Keepers double down to save Orange-bellied Parrots

Orange-bellied Parrots: A new study* by scientist Dejan Stojanovic into the critically endangered Orange-bellied Parrot has highlighted the need to learn more about the tiny parrots when they undertake their unenviable mission of flying across Bass Strait from their breeding grounds in Tasmania to mainland Australia.

With the parrots’ desperate plight in the forefront of their minds, keepers and veterinary staff at Zoos SA have enthusiastically begun preparations for their role in the Orange-bellied Parrot Tasmanian Program by preparing two separate groups of the migratory parrot for release-to-the-wild.

Firstly, a group of four Orange-bellied Parrots, three young and one adult, are completing the final stages of their quarantine in Adelaide Zoo’s Animal Health Centre before (COVID-19 restriction permitting) heading to Tasmania for the start of the breeding season.

“All the birds are doing well,” said veterinary nurse Rebecca Probert. “They have one more round of testing to go before they can hopefully be moved to Tasmania.”

Meanwhile, in Adelaide Zoo’s Orange-bellied Parrot breeding facility, 10 birds have been paired and will hopefully produce more precious chicks.

“A species coordinator decides which birds will pair,” says Chad Crittle, Adelaide Zoo’s Senior Keeper of Birds and Herpetofauna, “we then gather the birds, worm them and put them into the breeding facility.”

“The birds usually take interest in each other straight away and we hope to see eggs by early October.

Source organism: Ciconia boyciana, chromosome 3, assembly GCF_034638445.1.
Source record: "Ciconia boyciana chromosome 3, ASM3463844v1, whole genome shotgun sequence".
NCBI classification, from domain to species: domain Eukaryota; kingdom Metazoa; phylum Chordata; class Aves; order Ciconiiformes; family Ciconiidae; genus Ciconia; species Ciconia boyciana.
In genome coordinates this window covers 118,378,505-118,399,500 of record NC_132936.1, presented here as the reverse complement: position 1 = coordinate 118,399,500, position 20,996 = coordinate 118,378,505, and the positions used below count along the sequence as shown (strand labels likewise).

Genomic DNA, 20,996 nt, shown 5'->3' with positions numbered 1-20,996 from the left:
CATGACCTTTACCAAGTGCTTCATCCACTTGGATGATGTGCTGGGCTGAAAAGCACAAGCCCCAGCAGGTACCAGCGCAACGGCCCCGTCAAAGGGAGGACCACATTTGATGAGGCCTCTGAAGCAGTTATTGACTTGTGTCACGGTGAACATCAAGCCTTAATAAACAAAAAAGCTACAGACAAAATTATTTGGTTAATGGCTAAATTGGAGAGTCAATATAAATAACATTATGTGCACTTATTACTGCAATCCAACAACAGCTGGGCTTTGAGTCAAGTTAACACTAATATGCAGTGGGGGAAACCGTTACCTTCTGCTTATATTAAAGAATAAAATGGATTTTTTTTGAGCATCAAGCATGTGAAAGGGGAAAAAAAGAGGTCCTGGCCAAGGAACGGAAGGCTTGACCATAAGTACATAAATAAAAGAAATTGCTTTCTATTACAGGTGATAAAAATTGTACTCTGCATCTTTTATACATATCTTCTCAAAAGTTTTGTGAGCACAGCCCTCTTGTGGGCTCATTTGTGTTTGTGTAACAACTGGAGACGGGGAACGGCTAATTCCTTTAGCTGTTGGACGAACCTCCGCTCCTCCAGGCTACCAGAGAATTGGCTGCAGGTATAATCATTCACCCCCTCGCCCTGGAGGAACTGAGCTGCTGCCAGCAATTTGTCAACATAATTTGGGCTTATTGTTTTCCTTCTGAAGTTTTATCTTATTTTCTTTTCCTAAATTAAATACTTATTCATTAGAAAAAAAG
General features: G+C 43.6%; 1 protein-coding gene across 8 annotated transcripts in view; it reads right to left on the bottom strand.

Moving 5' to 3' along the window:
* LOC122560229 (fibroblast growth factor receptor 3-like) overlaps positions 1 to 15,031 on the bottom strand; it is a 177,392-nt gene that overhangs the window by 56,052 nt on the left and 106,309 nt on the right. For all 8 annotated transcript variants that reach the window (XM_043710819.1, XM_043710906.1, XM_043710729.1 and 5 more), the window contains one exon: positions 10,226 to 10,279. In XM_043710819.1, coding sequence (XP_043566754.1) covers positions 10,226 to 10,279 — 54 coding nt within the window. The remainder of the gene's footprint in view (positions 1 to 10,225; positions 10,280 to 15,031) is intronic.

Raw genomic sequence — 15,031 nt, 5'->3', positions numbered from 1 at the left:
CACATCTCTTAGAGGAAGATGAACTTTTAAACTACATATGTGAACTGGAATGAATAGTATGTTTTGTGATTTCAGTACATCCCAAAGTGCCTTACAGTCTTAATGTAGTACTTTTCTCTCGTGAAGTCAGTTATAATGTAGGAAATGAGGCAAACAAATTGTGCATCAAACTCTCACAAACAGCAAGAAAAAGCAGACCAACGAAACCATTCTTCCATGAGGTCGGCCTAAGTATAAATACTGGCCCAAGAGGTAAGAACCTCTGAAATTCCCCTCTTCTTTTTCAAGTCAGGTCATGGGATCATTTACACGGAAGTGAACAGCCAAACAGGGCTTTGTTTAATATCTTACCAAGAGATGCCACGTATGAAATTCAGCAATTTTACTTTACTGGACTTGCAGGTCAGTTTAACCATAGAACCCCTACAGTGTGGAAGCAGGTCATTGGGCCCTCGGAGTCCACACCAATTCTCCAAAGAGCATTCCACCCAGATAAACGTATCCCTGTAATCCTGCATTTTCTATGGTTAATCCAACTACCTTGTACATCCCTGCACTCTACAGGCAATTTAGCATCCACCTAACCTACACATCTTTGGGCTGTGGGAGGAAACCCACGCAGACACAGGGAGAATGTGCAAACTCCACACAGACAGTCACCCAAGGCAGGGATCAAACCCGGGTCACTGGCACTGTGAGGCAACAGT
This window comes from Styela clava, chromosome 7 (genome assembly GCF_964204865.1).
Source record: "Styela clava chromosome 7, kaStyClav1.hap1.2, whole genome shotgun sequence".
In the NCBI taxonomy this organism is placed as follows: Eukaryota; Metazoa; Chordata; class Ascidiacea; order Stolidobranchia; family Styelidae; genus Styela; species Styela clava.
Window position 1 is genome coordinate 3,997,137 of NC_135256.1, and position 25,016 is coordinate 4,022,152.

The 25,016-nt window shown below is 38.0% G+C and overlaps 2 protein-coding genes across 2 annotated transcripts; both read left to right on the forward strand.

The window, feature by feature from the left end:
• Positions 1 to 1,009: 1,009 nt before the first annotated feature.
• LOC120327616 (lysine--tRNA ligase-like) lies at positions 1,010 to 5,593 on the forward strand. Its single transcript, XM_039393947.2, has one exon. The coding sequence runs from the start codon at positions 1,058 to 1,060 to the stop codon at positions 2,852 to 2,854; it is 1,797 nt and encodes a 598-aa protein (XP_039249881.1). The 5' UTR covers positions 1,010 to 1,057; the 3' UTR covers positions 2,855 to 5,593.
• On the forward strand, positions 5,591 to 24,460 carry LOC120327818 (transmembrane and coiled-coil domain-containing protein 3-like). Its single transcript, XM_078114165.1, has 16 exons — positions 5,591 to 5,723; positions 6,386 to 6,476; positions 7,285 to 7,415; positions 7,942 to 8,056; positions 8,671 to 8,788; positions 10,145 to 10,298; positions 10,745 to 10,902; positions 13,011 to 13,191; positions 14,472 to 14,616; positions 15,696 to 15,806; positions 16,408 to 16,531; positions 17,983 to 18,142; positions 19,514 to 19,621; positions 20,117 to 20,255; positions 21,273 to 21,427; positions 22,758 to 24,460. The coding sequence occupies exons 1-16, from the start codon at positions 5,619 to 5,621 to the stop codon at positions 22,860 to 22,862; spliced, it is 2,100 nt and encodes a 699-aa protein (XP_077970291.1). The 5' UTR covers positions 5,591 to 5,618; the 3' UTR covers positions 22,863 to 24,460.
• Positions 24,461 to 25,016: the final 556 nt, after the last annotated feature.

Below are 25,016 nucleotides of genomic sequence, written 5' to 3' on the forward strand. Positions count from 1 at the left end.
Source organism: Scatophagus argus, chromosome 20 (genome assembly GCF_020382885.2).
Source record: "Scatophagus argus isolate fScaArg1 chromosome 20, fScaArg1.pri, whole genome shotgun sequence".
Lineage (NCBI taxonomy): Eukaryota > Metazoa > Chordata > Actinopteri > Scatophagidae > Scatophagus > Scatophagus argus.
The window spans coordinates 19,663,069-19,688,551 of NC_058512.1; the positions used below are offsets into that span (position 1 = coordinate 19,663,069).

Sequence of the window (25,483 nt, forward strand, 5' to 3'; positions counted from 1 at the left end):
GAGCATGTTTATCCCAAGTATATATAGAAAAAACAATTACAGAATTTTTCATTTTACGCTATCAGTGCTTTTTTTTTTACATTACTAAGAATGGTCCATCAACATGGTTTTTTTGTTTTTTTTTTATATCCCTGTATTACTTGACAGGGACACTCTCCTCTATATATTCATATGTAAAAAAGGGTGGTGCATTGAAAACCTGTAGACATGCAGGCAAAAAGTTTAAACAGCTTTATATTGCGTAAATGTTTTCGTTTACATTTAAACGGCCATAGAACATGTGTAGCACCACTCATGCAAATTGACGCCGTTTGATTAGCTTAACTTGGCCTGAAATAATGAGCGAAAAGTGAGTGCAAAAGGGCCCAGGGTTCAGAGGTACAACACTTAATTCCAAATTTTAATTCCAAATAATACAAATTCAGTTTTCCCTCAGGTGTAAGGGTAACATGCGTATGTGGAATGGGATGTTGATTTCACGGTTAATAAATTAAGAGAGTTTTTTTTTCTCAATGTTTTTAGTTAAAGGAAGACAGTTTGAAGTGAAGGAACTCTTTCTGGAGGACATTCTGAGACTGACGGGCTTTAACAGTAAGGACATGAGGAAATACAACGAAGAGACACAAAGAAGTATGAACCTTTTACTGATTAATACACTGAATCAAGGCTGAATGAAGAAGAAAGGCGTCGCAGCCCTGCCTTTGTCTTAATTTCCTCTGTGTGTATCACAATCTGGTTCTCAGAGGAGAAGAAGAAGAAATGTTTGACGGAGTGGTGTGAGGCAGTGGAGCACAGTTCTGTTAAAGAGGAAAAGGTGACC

“Birds usually lay between four to five eggs and it takes 21 days for them to hatch.

“We check the nests daily and part way through incubation we candle the eggs to check if they are fertilized, these are then numbered and recorded.

“Sometimes a bird will have no fertilized eggs, so we will move fertile eggs from a large fertilized clutch to this bird. We do everything we can to help these birds including, where necessary, carefully hand-raising chicks.

“We expect any chicks to start flying in about four to five weeks from hatching which is a wonderful sight to witness.

“Our fingers are crossed that this year is a bumper year – these little birds really do need all the help they can get,” finished Chad.

Adelaide Zoo recently received 10 nesting boxes, generously made for them by the Kersbrook Shed Inc.

The Orange-bellied Parrot is a small ‘grass parrot’ and one of only a few migratory parrots in the world and is sadly listed as critically endangered by the International Union of Conservation of Nature (IUCN) and the Commonwealth’s Environment Protection and Biodiversity Conservation (EPBC) Act 1999.

In January this year, only 23 birds returned to the Melaleuca, the known breeding location for the bird. However, the wild population had a productive breeding season as did the captive population, resulting in more than 100 wild-bred and captive-bred-and-released OBPs migrating from Melaleuca in autumn 2020. The Orange-bellied Parrot Recovery Team, of which Zoos SA is a member, are therefore cautiously optimistic about the number of OBPs that will return to Melaleuca in spring 2020.


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About Zoos SA

Zoos SA is a not-for-profit conservation charity that exists to connect people with nature and save species from extinction.

Zoos SA acknowledges the Country on which we stand always was, and always will be, Aboriginal land and we pay our deepest respect and gratitude to Kaurna (Adelaide Zoo) and Ngarrindjeri (Monarto Safari Park) Elders, past, present and emerging.

We undertake critical conservation work throughout Australia and acknowledge the traditional custodians of these lands.


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